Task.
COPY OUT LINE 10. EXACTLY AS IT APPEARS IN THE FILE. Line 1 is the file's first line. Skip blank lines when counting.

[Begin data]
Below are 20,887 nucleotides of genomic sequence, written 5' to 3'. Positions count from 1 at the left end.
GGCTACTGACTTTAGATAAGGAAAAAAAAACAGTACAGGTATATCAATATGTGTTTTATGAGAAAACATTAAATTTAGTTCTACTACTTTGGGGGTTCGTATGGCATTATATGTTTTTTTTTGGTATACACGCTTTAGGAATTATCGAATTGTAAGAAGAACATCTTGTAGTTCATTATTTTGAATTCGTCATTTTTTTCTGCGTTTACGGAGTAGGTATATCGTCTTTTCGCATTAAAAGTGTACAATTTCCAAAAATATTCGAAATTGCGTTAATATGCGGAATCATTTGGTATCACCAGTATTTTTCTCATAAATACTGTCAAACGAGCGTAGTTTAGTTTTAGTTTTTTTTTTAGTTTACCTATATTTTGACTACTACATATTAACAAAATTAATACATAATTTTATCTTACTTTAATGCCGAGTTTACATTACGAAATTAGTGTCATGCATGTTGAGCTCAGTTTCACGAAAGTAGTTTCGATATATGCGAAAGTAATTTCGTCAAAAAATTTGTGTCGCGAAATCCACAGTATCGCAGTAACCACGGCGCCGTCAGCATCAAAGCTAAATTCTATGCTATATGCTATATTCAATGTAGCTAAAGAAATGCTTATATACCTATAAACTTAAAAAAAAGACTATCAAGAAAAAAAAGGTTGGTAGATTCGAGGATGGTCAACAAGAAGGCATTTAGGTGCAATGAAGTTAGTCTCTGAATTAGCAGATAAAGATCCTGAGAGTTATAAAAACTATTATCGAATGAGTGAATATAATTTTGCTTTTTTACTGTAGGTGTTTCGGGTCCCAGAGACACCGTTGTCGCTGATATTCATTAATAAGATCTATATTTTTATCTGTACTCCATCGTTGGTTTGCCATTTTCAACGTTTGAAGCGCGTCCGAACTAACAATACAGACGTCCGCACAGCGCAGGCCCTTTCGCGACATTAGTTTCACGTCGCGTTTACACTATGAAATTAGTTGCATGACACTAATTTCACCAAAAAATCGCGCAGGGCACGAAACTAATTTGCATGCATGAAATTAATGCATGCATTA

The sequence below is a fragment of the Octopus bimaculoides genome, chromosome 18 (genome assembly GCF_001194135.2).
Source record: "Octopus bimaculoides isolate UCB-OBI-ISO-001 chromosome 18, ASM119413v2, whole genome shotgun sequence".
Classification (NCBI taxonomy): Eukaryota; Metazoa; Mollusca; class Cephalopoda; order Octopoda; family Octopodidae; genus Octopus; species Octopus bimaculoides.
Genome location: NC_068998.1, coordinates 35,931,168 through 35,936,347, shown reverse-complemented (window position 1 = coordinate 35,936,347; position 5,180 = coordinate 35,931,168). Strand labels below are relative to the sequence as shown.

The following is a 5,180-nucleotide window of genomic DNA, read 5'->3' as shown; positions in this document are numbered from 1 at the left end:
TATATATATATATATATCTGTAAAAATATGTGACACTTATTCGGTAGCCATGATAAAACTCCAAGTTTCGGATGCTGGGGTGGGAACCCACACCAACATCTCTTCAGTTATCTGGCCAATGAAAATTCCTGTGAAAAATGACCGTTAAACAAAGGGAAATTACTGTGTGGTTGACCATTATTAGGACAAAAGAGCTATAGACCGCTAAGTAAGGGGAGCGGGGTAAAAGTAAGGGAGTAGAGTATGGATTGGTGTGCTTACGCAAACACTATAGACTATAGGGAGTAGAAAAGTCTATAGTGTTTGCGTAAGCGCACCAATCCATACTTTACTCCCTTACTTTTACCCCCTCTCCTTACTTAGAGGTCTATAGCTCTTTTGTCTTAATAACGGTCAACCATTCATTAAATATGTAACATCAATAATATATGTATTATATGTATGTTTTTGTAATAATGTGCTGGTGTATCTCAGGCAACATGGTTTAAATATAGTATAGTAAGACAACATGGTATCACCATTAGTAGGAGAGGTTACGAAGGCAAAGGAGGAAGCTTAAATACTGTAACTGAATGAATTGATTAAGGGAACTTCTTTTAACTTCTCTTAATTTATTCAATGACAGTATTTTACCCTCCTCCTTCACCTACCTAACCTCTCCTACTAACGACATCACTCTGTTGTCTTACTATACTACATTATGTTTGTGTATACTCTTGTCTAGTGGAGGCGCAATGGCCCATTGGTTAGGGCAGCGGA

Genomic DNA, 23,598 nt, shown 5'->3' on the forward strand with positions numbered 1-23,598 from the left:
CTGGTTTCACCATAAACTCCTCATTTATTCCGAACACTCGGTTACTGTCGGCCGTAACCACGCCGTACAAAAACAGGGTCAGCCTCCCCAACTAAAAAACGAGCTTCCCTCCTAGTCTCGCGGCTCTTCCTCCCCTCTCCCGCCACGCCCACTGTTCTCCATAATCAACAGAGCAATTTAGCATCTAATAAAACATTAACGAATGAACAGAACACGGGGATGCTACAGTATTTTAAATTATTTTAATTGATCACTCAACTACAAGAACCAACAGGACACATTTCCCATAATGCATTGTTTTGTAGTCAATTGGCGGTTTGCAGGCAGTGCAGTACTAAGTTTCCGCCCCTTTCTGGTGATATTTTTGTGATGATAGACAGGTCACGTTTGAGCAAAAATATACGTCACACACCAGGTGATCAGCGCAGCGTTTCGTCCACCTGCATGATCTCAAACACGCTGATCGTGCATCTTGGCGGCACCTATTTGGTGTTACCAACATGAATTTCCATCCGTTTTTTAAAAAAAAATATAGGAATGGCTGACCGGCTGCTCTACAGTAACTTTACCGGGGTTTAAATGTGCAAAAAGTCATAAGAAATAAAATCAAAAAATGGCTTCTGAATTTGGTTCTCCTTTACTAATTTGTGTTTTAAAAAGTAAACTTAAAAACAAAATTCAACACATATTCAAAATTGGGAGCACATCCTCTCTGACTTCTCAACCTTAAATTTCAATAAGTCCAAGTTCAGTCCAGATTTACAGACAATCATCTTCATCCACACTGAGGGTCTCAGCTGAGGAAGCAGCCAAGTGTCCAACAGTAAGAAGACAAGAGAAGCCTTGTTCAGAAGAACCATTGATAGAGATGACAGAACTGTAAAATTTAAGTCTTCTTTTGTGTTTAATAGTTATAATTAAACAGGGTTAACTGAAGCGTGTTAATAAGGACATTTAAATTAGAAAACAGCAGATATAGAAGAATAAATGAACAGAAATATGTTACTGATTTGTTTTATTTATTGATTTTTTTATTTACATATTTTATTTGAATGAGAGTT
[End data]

CTGGTTTCACCATAAACTCCTCATTTATTCCGAACACTCGGTTACTGTCGGCCGTAACCACGCCGTACAAAAACAGGGTCAGCCTCCCCAACTAAAAAACGAGCTTCCCTCCTAGTCTCGCGGCTCTTCCTCCCCTCTCCCGCCACGCCCACTGTTCTCCATAATCAACAGAGCAATTTAGCATCTAATAAAACATTAACGAATGAACAGAACACGGGGATGCTACAGTATTTTAAATTATTTTAATTGATCACTCAACTACAAGAACCAACAGGACACATTTCCCATAATGCATTGTTTTGTAGTCAATTGGCGGTTTGCAGGCAGTGCAGTACTAAGTTTCCGCCCCTTTCTGGTGATATTTTTGTGATGATAGACAGGTCACGTTTGAGCAAAAATATACGTCACACACCAGGTGATCAGCGCAGCGTTTCGTCCACCTGCATGATCTCAAACACGCTGATCGTGCATCTTGGCGGCACCTATTTGGTGTTACCAACATGAATTTCCATCCGTTTTTTAAAAAAAAATATAGGAATGGCTGACCGGCTGCTCTACAGTAACTTTACCGGGGTTTAAATGTGCAAAAAGTCATAAGAAATAAAATCAAAAAATGGCTTCTGAATTTGGTTCTCCTTTACTAATTTGTGTTTTAAAAAGTAAACTTAAAAACAAAATTCAACACATATTCAAAATTGGGAGCACATCCTCTCTGACTTCTCAACCTTAAATTTCAATAAGTCCAAGTTCAGTCCAGATTTACAGACAATCATCTTCATCCACACTGAGGGTCTCAGCTGAGGAAGCAGCCAAGTGTCCAACAGTAAGAAGACAAGAGAAGCCTTGTTCAGAAGAACCATTGATAGAGATGACAGAACTGTAAAATTTAAGTCTTCTTTTGTGTTTAATAGTTATAATTAAACAGGGTTAACTGAAGCGTGTTAATAAGGACATTTAAATTAGAAAACAGCAGATATAGAAGAATAAATGAACAGAAATATGTTACTGATTTGTTTTATTTATTGATTTTTTTATTTACATATTTTATTTGAATGAGAGTT